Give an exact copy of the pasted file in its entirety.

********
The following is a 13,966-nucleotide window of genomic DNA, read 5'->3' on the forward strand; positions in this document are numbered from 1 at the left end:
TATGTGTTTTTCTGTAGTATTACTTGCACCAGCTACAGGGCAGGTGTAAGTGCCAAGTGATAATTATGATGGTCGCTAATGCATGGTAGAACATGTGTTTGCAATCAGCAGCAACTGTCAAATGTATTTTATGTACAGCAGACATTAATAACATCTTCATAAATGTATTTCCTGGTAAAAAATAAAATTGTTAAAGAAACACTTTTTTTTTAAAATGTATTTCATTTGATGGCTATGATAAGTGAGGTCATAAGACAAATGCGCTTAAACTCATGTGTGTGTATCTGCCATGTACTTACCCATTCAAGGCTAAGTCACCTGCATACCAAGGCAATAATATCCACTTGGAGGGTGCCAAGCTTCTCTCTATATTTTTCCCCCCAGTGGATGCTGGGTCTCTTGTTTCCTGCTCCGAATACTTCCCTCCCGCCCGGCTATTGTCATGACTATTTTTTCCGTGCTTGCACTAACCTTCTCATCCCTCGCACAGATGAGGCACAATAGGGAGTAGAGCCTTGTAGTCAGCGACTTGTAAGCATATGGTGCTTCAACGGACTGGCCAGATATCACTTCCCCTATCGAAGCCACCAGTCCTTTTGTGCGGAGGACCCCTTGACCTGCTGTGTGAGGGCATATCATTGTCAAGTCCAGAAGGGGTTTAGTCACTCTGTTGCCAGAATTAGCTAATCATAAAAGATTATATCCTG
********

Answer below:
The following is a 13,966-nucleotide window of genomic DNA, read 5'->3' on the forward strand; positions in this document are numbered from 1 at the left end:
TATGTGTTTTTCTGTAGTATTACTTGCACCAGCTACAGGGCAGGTGTAAGTGCCAAGTGATAATTATGATGGTCGCTAATGCATGGTAGAACATGTGTTTGCAATCAGCAGCAACTGTCAAATGTATTTTATGTACAGCAGACATTAATAACATCTTCATAAATGTATTTCCTGGTAAAAAATAAAATTGTTAAAGAAACACTTTTTTTTTAAAATGTATTTCATTTGATGGCTATGATAAGTGAGGTCATAAGACAAATGCGCTTAAACTCATGTGTGTGTATCTGCCATGTACTTACCCATTCAAGGCTAAGTCACCTGCATACCAAGGCAATAATATCCACTTGGAGGGTGCCAAGCTTCTCTCTATATTTTTCCCCCCAGTGGATGCTGGGTCTCTTGTTTCCTGCTCCGAATACTTCCCTCCCGCCCGGCTATTGTCATGACTATTTTTTCCGTGCTTGCACTAACCTTCTCATCCCTCGCACAGATGAGGCACAATAGGGAGTAGAGCCTTGTAGTCAGCGACTTGTAAGCATATGGTGCTTCAACGGACTGGCCAGATATCACTTCCCCTATCGAAGCCACCAGTCCTTTTGTGCGGAGGACCCCTTGACCTGCTGTGTGAGGGCATATCATTGTCAAGTCCAGAAGGGGTTTAGTCACTCTGTTGCCAGAATTAGCTAATCATAAAAGATTATATCCTG